If you’re anything like us, you’re constantly trying to figure out, Can I recycle this or not? We wish the rules were simple and consistent, but what you can recycle (takeout containers? shipping boxes? junk mail?) and where (curbside? recycling center?) largely depends on what your local municipality can — or will — handle.
The good news is that with a little effort, you can achieve zero waste. If you can’t leave a particular item curbside or in your apartment building’s recycling bins, for example, you can probably take it to a recycling center or donate it to a specialized recycling company like TerraCycle, an international firm that collects hard-to-recycle items and repurposes them into resalable products.
In 2012 alone, Americans recycled and composted 87 million tons of municipal solid waste, eliminating more than 168 million metric tons of CO2 from the atmosphere, and saving 1.1 quadrillion British thermal units of energy — enough to power about 10 million households in the United States for a year. Decent numbers, but given that U.S. households create more than 251 million tons of trash a year, half of which ends up in landfills, we still have a long way to go. So, we asked Albe Zakes, global vice president of communications at TerraCycle, to help us get there. Here’s his simple guide of recycling do’s and don’ts. We hope you’ll pick up some key pointers. We sure did.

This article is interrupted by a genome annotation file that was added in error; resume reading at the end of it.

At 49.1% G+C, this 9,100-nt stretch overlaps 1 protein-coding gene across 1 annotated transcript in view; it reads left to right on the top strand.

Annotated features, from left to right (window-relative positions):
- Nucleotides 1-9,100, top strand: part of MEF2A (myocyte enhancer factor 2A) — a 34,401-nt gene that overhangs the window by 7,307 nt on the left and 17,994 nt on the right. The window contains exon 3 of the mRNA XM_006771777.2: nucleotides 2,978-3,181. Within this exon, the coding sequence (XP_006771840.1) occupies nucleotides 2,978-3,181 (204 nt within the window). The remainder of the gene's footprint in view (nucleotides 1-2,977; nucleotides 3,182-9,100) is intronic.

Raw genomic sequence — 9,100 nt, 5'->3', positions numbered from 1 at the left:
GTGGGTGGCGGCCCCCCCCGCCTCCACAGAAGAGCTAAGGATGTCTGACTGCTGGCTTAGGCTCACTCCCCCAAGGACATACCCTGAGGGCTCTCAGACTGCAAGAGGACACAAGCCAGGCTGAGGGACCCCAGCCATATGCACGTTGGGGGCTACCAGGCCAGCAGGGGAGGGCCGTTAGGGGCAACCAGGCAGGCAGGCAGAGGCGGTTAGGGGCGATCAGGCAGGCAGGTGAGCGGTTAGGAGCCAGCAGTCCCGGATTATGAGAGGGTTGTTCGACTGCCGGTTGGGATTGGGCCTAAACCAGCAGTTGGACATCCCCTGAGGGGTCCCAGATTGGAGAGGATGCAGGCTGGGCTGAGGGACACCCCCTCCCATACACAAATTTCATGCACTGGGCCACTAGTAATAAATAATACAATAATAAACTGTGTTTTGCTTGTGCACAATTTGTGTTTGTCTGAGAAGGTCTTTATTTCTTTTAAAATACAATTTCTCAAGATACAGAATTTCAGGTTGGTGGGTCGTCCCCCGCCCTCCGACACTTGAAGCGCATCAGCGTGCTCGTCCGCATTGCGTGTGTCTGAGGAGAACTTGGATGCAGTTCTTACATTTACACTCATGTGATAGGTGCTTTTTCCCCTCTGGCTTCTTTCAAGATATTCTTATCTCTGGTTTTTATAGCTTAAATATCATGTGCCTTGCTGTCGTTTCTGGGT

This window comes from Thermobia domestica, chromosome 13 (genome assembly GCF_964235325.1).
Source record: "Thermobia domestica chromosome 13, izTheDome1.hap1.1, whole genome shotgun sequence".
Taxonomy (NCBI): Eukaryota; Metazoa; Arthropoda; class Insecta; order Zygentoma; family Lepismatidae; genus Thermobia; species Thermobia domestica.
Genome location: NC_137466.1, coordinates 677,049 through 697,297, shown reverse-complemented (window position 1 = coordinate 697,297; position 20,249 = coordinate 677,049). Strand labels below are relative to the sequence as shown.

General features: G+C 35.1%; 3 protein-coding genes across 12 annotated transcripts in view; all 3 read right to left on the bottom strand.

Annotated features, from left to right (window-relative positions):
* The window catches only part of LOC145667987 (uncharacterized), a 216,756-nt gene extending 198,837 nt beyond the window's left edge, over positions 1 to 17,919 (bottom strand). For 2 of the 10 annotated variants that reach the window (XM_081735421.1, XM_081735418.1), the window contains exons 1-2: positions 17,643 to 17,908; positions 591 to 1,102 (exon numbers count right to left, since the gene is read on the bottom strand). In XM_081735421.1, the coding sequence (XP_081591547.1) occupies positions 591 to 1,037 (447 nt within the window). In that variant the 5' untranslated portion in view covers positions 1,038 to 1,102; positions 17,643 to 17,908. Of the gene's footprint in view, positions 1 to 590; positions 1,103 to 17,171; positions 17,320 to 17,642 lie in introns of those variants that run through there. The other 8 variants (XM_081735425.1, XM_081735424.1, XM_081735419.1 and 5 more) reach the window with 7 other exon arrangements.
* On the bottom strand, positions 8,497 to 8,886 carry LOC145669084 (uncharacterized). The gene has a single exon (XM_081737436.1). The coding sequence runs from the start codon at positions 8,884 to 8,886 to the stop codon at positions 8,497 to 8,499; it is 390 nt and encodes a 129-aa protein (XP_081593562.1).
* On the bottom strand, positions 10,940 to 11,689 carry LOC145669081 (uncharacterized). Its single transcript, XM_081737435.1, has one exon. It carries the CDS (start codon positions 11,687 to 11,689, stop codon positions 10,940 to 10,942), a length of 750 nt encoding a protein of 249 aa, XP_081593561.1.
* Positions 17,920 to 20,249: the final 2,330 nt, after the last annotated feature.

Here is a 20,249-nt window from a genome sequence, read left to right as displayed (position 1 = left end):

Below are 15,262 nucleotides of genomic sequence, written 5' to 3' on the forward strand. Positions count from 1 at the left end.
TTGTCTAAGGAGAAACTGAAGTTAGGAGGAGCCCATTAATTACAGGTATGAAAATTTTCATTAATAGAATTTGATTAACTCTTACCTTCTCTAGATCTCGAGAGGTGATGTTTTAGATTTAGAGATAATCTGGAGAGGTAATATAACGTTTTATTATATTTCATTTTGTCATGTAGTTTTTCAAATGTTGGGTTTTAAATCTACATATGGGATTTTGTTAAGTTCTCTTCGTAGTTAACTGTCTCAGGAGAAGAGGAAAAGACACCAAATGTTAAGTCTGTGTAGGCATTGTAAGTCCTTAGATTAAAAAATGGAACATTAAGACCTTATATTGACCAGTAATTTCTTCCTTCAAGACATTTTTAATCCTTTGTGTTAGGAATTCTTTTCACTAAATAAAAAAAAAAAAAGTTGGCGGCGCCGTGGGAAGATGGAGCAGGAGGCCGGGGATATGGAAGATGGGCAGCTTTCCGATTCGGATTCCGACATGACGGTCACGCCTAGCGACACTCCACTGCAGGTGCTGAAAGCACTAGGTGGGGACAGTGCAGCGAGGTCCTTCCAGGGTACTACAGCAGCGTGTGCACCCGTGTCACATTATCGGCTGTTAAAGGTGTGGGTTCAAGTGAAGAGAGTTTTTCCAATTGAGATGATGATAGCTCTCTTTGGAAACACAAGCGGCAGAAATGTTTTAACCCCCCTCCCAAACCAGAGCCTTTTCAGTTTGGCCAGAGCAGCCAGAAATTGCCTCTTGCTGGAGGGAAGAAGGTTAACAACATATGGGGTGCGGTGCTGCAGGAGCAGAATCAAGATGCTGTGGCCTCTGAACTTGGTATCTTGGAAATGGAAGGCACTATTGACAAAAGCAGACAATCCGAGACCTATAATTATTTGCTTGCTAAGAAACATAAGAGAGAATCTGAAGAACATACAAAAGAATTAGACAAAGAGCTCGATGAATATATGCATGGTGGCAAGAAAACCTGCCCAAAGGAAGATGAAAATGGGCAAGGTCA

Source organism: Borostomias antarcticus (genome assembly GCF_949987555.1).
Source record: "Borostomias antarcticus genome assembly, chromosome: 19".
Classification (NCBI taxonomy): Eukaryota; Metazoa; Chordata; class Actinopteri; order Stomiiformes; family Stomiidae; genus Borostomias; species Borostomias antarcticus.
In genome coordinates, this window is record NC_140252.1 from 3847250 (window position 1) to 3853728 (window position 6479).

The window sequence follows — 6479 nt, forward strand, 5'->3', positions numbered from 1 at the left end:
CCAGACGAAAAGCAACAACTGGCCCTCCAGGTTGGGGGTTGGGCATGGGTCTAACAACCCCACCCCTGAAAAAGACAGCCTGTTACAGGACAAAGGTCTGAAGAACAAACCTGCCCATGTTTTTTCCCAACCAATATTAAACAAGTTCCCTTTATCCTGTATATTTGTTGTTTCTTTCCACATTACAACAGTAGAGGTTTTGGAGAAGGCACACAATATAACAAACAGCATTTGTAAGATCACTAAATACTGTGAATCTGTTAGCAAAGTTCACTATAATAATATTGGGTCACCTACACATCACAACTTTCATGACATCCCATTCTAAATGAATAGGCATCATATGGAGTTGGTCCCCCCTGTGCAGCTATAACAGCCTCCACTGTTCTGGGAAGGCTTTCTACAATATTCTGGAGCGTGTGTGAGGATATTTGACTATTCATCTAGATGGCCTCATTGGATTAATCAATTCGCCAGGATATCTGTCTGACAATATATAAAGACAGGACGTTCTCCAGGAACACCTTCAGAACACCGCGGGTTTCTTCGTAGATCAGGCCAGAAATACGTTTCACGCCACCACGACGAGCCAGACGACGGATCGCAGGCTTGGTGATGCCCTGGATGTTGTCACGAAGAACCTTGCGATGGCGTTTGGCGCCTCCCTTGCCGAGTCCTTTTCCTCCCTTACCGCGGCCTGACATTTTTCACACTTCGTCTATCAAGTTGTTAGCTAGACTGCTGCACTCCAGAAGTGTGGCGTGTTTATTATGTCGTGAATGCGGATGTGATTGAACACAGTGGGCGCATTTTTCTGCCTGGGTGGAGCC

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5 Items You Can’t Recycle
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5 Items You Should Always Recycle
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These 10 tips are just a starting point. The ultimate goal is to rethink your lifestyle and reduce the amount of waste you produce to begin with. As the mantra goes: Reduce, reuse and recycle. “They’re in that order for a reason,” Zakes says. If you can’t reduce your consumption, reuse what you can; if you can’t reuse it, then recycle — even if it takes additional effort. “In reality, almost everything can be recycled,” Zakes says. “The only reason that something is considered ‘nonrecyclable’ is the economics behind it. So the cost of collecting and processing the material is too high versus the revenue that the end material creates.”
Correction: A previous version of this article stated that all aerosol cans cannot be recycled. NationSwell apologies for the error.
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